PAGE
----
Motorcyclist Aishwarya Pissay loves living her life in the fast lane. Yet for the winner of four national championship titles, convicing her near and dear ones about making a career in motoracing was a rather slow process. “I come from a very conservative family,” the 22-year-old from Bengaluru says during her visit to the city.”The only reason I’m getting to do what I want do is because my parents are divorced. My mum feels that I should explore the world and see what I can do,” she adds.
Riding bikes was always a hobby for Aishwarya, often embarking upon weekend trips from Bengaluru with her friends. The hobby tag changed about four years ago, when she took part in a show for a TV channel wherein contestants had to travel for 24 days from Rann of Kutch to Cherrapunji.
During those 24 days, she realised motor racing was her true calling.
Aishwarya began training professionally in 2015, “failed miserably” in her maiden race in February 2016 but has since made steady progress in the national circuit, which made sponsors take notice and support her financially.
“My friends wanted me to take up a regular job, just for security and stability,” she recalls.
“Ever since I started, I was always warned that I cannot not make this a career. But I didn’t listen to anybody. Over time, everybody is seeing the progress, and are supportive. I can now tell them that I’ve made a career out of it,” she adds.
Career by an aspirational, care-free woman in a sport perceived to be male-dominated, to be precise.
“It’s just called a male-dominated sport because women were not supported to ride a couple of years ago,” she is quick to retort.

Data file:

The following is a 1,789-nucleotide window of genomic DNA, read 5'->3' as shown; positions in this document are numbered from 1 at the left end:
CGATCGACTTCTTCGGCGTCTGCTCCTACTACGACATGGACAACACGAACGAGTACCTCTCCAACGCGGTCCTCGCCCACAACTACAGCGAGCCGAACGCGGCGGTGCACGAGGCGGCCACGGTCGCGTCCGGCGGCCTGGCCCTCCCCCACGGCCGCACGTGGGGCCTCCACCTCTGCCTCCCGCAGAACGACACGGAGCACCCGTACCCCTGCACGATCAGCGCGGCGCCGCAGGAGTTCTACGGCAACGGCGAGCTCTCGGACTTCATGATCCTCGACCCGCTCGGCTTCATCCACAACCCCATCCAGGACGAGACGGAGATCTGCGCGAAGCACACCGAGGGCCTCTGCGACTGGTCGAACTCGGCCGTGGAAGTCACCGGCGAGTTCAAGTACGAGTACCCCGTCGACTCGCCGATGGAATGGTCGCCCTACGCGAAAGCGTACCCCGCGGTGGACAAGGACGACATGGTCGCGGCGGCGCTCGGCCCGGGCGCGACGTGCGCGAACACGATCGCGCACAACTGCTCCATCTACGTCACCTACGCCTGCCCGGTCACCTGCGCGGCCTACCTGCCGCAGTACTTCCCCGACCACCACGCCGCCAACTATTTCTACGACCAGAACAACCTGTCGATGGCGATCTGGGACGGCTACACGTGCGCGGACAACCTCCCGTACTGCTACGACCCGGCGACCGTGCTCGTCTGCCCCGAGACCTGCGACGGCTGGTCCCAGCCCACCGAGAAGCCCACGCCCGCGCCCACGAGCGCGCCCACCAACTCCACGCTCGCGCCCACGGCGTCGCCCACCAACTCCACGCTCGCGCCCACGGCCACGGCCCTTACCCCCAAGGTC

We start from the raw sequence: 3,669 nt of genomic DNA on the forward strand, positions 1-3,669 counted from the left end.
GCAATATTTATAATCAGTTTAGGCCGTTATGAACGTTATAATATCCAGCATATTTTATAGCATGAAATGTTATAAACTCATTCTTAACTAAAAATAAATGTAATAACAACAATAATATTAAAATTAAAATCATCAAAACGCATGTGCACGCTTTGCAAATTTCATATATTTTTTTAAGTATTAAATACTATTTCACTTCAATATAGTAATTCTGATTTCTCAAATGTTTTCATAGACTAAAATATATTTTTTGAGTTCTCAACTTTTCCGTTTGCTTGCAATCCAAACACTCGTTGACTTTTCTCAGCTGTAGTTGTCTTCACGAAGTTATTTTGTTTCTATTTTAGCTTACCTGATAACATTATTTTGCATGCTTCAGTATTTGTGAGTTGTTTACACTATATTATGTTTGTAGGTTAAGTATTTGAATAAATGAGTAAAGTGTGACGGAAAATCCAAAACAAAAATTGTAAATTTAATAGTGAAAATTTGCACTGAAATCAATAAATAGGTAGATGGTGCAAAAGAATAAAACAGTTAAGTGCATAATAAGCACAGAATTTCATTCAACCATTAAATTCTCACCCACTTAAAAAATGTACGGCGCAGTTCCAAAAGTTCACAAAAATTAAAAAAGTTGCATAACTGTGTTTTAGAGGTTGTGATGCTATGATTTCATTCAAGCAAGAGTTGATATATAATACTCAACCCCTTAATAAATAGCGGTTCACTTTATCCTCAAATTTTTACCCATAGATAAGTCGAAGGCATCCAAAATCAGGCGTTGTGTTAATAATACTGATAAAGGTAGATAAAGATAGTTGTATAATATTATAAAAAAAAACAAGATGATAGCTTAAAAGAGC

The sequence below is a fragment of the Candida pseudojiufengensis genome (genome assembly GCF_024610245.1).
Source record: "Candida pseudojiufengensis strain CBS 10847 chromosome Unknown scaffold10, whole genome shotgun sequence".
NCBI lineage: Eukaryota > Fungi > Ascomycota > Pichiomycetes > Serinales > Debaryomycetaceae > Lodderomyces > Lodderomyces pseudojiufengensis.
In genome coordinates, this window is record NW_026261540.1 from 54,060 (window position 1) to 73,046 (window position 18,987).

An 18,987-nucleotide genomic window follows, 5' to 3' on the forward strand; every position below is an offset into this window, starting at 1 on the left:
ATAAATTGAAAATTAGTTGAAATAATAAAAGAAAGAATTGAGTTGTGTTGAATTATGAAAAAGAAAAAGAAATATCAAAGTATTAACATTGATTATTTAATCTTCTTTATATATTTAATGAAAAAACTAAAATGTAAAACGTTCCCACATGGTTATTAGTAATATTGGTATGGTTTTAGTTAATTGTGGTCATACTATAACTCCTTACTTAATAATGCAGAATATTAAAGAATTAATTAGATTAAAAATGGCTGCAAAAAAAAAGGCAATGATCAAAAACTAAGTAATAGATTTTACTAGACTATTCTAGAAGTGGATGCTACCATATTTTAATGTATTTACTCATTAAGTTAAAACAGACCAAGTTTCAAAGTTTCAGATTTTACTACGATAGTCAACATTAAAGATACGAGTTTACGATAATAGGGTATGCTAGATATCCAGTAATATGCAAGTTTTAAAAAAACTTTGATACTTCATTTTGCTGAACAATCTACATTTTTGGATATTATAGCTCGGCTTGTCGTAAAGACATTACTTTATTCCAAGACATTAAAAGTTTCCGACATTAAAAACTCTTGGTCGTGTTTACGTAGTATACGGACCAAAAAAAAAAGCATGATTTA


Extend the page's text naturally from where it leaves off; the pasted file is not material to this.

“When I started training, there were probably one or two woman riders. There was nothing for women riders back then. I was trained to race with men,” she adds.
Most of her competitors still comprise men, and matching their fitness levels is a challenge for Aishwarya. She trains seven days a week in Bengaluru in pursuit of that, four days involving racing and the other three focussing on physical, mental conditioning and nutrition.
The hard work is starting to show.
Aishwarya became the first woman from India to compete in the popular Baja Aragon rally earlier this year in Spain, which was her first rally outside the country.
Her moment of ecstasy quickly turned into agony, though, her bike crashing barely 10m before the finish line. She thought she’d broken her ribs, barely a year after she broke her collarbone.
Yet, she picked up her bike and finished the race.
It turned out she had ruptured her pancreas, an injury that took two-and-a-half months to recover, though she has began riding again for the last one month.
Broken collarbones and ruptured pancreas notwithstanding, Aishwarya has little skepticism about the dangers associated with motoracing.
“Hey, walking down the stairs if you fall, you’ll break a bone. Might as well do what you like and break a bone, right?” she says.
Aishwarya took part in 24 races last year of various forms (road races, rallies, cross-country races et al ), cutting it down to 14 this season to focus more on rallies.
She won’t slow down until she reaches her dream destination – the Dakar Rally.
“That’s my ultimate goal. That’s where I want to go, it gives me goosebumps just thinking about it. And I’m willing to put all the efforts to get there,” she says.
Things you like to do when not racing:
I travel a lot, so I love to be on the road. I also sketch a bit when I get the time.
Craziest comment you’ve received on being a motoracer:
You look too innocent to be doing all this. And I was like, ‘Hey, that’s my Instagram profile’.